Pair guilty over cocaine hidden in shipping container

Rex Martinich |

Brendan Sipple and his co-accused have been found guilty over an attempt to import cocaine.
Brendan Sipple and his co-accused have been found guilty over an attempt to import cocaine.

Two men celebrated finding what they thought was dozens of kilograms of cocaine, turning up their van’s radio for the song ‘Circles’ by Post Malone while unaware that police were listening.

Nearly four years later, both men would face a trial before a Brisbane Supreme Court jury where covert recordings of their repeated late-night trips to survey a yard full of shipping containers would be played in court.

Jordan Roman Brennan and Brendan John Sipple were both found guilty on Friday of attempting to possess a commercial quantity of unlawfully imported drugs.

Jordan Brennan arrives at the Supreme Court
Jurors spent more than six hours to find Jordan Brennan (pictured) and Sipple guilty. (Jono Searle/AAP PHOTOS)

The jury found the pair had entered a yard at the Port of Brisbane and attempted to access a specific shipping container on June 12, 2020 while looking for 42 packages of cocaine concealed in its refrigeration unit.

Jurors had spent a majority of the four-day trial listening to recordings of Brennan and Sipple talking during their drives from their Gold Coast homes to the port about how their South American employers “should throw us some paper” for finding the shipping container.

Some of the two men’s supporters gasped and dried their eyes in court when the verdicts were read out after the jury spent more than six hours deliberating.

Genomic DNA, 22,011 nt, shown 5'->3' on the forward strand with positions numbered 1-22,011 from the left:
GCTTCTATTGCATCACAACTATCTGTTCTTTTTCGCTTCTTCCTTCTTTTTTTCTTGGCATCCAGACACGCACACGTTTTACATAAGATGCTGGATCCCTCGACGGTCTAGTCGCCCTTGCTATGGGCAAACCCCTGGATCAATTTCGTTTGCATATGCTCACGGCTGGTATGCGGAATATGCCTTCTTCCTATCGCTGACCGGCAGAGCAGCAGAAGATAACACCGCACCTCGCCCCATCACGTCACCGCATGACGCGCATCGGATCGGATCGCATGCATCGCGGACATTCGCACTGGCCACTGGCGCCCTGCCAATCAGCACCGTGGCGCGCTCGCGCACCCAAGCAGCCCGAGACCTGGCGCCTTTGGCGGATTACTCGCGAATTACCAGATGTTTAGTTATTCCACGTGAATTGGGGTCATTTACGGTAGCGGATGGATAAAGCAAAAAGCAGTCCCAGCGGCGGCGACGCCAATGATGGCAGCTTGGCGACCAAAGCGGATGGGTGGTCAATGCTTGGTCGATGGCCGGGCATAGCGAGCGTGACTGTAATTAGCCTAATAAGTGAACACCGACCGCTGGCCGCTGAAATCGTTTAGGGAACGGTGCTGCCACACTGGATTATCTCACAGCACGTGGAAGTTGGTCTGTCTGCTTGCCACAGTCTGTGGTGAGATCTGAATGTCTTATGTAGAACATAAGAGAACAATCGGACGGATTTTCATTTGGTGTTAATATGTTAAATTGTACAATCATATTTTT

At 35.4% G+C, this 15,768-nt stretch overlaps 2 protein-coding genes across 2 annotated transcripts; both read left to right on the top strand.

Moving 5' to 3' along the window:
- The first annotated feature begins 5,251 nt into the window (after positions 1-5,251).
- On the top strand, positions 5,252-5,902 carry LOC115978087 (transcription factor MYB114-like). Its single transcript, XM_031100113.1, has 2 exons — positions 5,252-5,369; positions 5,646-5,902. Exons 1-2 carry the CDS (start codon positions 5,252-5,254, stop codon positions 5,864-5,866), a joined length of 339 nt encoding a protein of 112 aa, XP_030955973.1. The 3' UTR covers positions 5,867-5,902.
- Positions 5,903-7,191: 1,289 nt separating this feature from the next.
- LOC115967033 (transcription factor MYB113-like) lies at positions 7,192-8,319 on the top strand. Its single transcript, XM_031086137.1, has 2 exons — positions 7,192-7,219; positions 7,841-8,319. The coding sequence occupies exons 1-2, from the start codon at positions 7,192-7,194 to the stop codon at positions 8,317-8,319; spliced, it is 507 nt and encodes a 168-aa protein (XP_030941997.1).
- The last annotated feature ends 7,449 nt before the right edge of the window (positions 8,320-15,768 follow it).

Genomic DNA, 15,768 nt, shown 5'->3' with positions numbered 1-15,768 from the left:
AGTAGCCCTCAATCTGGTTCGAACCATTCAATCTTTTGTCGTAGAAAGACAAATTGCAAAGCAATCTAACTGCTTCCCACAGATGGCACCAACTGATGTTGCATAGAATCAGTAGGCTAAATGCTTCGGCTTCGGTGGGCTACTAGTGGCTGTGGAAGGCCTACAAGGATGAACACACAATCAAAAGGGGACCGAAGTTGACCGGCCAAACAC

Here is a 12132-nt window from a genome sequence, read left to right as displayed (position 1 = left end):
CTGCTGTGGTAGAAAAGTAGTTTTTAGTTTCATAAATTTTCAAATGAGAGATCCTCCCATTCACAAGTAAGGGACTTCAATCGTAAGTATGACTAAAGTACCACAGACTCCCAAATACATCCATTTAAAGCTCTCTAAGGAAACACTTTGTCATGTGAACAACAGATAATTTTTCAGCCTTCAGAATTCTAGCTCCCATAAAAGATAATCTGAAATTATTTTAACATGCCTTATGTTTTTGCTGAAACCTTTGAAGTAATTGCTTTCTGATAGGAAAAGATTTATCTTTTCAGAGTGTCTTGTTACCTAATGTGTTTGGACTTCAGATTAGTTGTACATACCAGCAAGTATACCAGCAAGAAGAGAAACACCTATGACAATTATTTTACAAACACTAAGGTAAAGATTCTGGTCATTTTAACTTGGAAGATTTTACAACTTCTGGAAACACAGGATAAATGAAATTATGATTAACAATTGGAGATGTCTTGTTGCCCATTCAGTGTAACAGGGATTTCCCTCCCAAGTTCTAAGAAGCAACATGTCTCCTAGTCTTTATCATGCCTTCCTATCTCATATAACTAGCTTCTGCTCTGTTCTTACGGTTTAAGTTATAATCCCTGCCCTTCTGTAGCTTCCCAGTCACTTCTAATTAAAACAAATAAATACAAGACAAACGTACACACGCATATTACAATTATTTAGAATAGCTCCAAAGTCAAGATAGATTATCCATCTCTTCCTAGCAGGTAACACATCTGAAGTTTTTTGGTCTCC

Both Brennan and Sipple said no when the bailiff asked if they had anything to say as to why sentences should not be passed upon them.

Crown prosecutor Patrick Wilson told the jury during his closing address on Wednesday that there was no other explanation why Brennan and Sipple had entered the yard about 4am having talked extensively about hidden cocaine.

“They were talking about taking drugs from the container and burying them … they had genuine intent to the extent of making comments about what to do. It’s clear as day. It’s powerful evidence,” Mr Wilson said.

Dock workers in Belgium had found the packages, containing between 82 and 96 per cent pure cocaine, in February and the drugs were seized by Belgian police.

The container arrived at Brisbane on June 6 under surveillance by Queensland and federal police.

Police devices attached to Brennan and Sipple’s Hyundai iLoad van tracked their movements and recorded their conversations.

Brennan’s barrister Saul Holt told the jury on Wednesday that they faced a difficult and unpalatable task but they had to find his client not guilty due to serious flaws in the case.

“The police evidence stripped of the lies or, if one is being generous, rank and gross incompetence proves that these men did not enter the container and that disproves the prosecution’s case,” Mr Holt said.

Sipple’s barrister Josh Underwood previously said the trial was not about whether his client had entered the yard or committed any other offence, but whether he had accessed the shipping container.

Following the jury’s verdict on Friday, Justice Michael Copley adjourned the matter for sentencing on June 6 and remanded Brennan and Sipple in custody.